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[Images above] Credit: NIST


Graphene nanomechanical switches could make electronics smaller and ultralow-power

Researchers led by Japan Advanced Institute of Science and Technology pursued a graphene nanoelectromechanical switch based on the doubly-clamped suspended graphene beam with the hexagonal boron nitride contact at the switching terminal.

Blocking radio waves and electromagnetic interference with the flip of a switch

Drexel University researchers developed a thin film device, fabricated by spray coating a layer of MXenes, that can block electromagnetic radiation with the flip of a switch. The key to eliciting bidirectional tunability of the shielding is using the flow and expulsion of ions to alternately expand and compress the space between the MXene’s layers.

Unconventional experiments produce new nanoscale particles with big potential

Researchers at The Pennsylvania State University used unoptimized conditions to produce many nanoparticles at once. This approach allowed them to discover novel nanoparticles, which combine many different materials in various arrangements.


New solar tech is nearly 10X more efficient at splitting water

University of Michigan researchers developed a solar panel that achieved 9% efficiency in converting water into hydrogen and oxygen. The outstanding result comes from two advances: being able to concentrate sunlight without destroying the semiconductor, and simultaneously using both the higher and lower energy parts of the solar spectrum.

Smaller, cheaper flow batteries for clean energy

Researchers at Georgia Institute of Technology developed a more compact flow battery cell configuration that reduces the size of the cell by 75%, and correspondingly reduces the size and cost of the entire flow battery.

New battery could prevent post-hurricane electric vehicle fires

Researchers led by University of Central Florida developed an aqueous battery that replaces the organic solvents found in electric vehicle lithium-ion batteries with saltwater. Key to the battery’s design is its nanoengineered surface, consisting of a forest-like 3D zinc–copper anode containing a thin zinc-oxide protective layer on top.

Developing weak-acid washing strategy for layered nickel-rich cathode

Researchers etched a layered nickel-rich material with a trace amount of boric acid and used it as a model to demonstrate the influences of weak acid treatment on the surface phase regulations. Their study confirmed the negative effects of intrinsic NiO phase and residual lithium compounds on the surface of nickel-rich materials.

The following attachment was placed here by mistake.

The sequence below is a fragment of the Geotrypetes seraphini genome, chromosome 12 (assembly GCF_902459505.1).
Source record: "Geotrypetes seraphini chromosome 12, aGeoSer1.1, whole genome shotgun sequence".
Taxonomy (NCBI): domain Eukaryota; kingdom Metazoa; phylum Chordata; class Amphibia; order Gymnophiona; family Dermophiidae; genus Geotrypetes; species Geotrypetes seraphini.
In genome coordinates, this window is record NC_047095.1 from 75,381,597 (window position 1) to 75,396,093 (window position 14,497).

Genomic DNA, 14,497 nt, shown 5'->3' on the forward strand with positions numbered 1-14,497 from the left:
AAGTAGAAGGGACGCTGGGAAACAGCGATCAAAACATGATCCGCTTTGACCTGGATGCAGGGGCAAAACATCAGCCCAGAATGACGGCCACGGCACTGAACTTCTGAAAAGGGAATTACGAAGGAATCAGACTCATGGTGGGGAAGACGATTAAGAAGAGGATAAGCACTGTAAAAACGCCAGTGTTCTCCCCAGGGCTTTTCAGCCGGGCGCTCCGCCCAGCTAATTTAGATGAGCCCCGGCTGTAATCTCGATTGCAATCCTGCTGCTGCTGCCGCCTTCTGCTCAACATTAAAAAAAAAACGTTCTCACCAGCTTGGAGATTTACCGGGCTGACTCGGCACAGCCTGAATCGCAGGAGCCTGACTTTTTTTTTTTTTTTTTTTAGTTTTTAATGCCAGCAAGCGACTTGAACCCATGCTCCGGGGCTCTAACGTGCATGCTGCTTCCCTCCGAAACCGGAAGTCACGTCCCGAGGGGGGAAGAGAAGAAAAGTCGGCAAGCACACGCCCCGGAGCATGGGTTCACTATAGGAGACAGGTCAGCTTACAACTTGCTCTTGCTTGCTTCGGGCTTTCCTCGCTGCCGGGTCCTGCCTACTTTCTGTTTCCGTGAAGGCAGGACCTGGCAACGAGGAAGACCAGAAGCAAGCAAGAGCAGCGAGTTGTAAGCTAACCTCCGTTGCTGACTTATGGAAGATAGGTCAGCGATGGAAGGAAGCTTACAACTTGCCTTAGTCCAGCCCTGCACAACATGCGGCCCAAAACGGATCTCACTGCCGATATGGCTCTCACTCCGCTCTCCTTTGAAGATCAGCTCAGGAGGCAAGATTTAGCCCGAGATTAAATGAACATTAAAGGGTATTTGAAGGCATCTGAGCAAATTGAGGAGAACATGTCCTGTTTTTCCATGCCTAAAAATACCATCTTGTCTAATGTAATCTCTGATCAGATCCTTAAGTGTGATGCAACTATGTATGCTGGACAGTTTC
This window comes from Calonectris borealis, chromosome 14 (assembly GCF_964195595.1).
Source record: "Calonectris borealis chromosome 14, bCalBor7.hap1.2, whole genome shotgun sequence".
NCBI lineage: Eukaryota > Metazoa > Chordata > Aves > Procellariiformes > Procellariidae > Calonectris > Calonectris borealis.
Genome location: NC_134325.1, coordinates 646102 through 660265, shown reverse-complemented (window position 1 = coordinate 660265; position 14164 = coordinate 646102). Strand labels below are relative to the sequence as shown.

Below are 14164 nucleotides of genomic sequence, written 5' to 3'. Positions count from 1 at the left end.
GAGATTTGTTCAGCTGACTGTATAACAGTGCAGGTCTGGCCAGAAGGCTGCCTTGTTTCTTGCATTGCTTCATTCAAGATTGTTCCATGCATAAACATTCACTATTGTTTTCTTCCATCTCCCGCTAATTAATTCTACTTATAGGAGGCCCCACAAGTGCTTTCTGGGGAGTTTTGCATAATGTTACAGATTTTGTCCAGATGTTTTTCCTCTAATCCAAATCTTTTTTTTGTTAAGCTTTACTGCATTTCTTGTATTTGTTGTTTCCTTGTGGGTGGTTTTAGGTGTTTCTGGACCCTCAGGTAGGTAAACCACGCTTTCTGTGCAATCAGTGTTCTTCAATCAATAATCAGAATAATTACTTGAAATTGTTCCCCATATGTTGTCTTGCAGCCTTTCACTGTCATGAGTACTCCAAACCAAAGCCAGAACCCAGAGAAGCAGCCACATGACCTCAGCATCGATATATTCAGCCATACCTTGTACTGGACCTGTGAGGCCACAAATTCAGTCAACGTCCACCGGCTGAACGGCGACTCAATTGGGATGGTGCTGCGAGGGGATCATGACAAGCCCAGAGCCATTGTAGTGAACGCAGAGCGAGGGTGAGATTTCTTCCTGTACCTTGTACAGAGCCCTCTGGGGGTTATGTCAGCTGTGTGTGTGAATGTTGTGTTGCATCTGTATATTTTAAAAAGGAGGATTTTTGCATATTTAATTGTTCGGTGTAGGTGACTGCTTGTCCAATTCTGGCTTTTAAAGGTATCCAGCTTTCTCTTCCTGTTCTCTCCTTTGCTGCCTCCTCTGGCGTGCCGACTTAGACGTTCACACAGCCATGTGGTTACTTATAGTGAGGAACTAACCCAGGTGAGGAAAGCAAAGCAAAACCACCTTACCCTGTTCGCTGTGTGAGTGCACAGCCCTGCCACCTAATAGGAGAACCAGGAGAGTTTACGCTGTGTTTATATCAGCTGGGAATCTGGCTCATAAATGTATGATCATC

How heat pumps of the 1800s are becoming the technology of the future

Innovative thinking has done away with problems that long dogged heat pumps—and both scientists and environmentalists are excited about the possibilities. A Knowable Magazine article explores this topic.


Caturo: The smallest concentric tube robot ever made

Researchers at University Burgundy Franche-Comté built the smallest ever concentric tube robot, which they named Caturo. Caturo is characterized by a submillimeter glass polymer capillary tube with a diameter of just 90 µm. Using a precurved optical fiber as part of the robot allows the researchers to bring laser light directly to the surgical spot.


Inside the ‘world-leading’ research facility testing homes’ resilience to extreme weather

Conceived by the University of Salford, the £16 million Energy House 2.0 project can simulate extreme weather conditions and temperatures to test the effectiveness of new homes and technologies.

Researchers employ solar thermal energy to recycle waste concrete

Indian Institute of Technology Madras researchers developed a treatment process involving solar thermal energy to recycle construction and demolition debris. Waste concrete from demolition was heated using solar radiation to produce recycled concrete aggregate that was higher quality compared to those obtained from mechanical crushing.


An optical fiber that keeps data safe even after being twisted or bent

Physicists at the University of Bath used topology to develop a new kind of optical fiber that features several light-guiding cores linked together in a spiral. Light can hop between these cores but becomes trapped within the edge thanks to the topological design. These edge states are protected against disorder in the structure.


Discovery of a new form of carbon called long-range ordered porous carbon

Researchers at the Institute for Basic Science and the University of Science and Technology of China discovered a new form of carbon formed by heating fullerenes with lithium nitride. Called long-range ordered porous carbon, it consists of broken C60 cages that are connected with long-range periodicity.

Unraveling Auger recombination in bipolar devices under high carrier injection

Nagoya Institute of Technology researchers identified the effects of carrier concentration and traps on Auger recombination rate. They used an optical technique called time-resolved free carrier absorption to measure excited carrier recombination in 4H-SiC.

Ceramic composite enables optical beam that pulls macroscopic objects via laser light

Qingdao University of Science and Technology researchers created a proof-of-concept optical tractor beam that pulls macroscopic objects via laser light. The device is based on a composite graphene-silicon dioxide structure that, when irradiated with a laser, creates a reverse temperature difference, which pushes an object toward the laser’s source.